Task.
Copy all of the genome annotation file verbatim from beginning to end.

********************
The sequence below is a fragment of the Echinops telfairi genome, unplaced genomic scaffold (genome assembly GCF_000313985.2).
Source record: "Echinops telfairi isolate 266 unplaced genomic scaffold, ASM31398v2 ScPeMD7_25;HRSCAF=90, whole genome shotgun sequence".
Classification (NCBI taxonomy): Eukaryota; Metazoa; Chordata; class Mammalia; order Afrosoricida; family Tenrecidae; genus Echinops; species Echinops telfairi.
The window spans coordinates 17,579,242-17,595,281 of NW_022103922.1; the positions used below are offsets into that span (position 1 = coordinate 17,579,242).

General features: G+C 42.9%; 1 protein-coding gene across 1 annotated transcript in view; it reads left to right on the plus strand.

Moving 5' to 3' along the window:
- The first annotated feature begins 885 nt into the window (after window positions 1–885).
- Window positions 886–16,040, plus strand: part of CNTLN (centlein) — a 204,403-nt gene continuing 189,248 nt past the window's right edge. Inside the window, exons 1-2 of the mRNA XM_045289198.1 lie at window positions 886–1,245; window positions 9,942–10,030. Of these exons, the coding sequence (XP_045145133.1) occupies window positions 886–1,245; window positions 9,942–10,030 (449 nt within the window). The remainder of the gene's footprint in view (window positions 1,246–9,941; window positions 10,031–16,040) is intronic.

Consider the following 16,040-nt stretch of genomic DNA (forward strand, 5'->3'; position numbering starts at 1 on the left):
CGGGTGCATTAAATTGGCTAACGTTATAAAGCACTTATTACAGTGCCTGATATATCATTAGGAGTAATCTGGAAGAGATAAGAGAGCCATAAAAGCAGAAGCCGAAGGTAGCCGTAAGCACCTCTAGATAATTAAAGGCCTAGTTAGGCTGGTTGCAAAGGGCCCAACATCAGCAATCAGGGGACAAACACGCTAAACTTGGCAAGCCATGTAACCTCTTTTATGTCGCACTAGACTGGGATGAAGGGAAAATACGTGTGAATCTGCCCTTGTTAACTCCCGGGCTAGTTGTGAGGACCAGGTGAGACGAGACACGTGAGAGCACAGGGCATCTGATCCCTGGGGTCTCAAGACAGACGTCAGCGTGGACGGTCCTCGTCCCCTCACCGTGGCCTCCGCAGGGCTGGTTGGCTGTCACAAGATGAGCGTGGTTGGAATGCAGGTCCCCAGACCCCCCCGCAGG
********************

The sequence below is a fragment of the Echinops telfairi genome, unplaced genomic scaffold (genome assembly GCF_000313985.2).
Source record: "Echinops telfairi isolate 266 unplaced genomic scaffold, ASM31398v2 ScPeMD7_25;HRSCAF=90, whole genome shotgun sequence".
Classification (NCBI taxonomy): Eukaryota; Metazoa; Chordata; class Mammalia; order Afrosoricida; family Tenrecidae; genus Echinops; species Echinops telfairi.
The window spans coordinates 17,579,242-17,595,281 of NW_022103922.1; the positions used below are offsets into that span (position 1 = coordinate 17,579,242).

General features: G+C 42.9%; 1 protein-coding gene across 1 annotated transcript in view; it reads left to right on the plus strand.

Moving 5' to 3' along the window:
- The first annotated feature begins 885 nt into the window (after window positions 1–885).
- Window positions 886–16,040, plus strand: part of CNTLN (centlein) — a 204,403-nt gene continuing 189,248 nt past the window's right edge. Inside the window, exons 1-2 of the mRNA XM_045289198.1 lie at window positions 886–1,245; window positions 9,942–10,030. Of these exons, the coding sequence (XP_045145133.1) occupies window positions 886–1,245; window positions 9,942–10,030 (449 nt within the window). The remainder of the gene's footprint in view (window positions 1,246–9,941; window positions 10,031–16,040) is intronic.

Consider the following 16,040-nt stretch of genomic DNA (forward strand, 5'->3'; position numbering starts at 1 on the left):
CGGGTGCATTAAATTGGCTAACGTTATAAAGCACTTATTACAGTGCCTGATATATCATTAGGAGTAATCTGGAAGAGATAAGAGAGCCATAAAAGCAGAAGCCGAAGGTAGCCGTAAGCACCTCTAGATAATTAAAGGCCTAGTTAGGCTGGTTGCAAAGGGCCCAACATCAGCAATCAGGGGACAAACACGCTAAACTTGGCAAGCCATGTAACCTCTTTTATGTCGCACTAGACTGGGATGAAGGGAAAATACGTGTGAATCTGCCCTTGTTAACTCCCGGGCTAGTTGTGAGGACCAGGTGAGACGAGACACGTGAGAGCACAGGGCATCTGATCCCTGGGGTCTCAAGACAGACGTCAGCGTGGACGGTCCTCGTCCCCTCACCGTGGCCTCCGCAGGGCTGGTTGGCTGTCACAAGATGAGCGTGGTTGGAATGCAGGTCCCCAGACCCCCCCGCAGG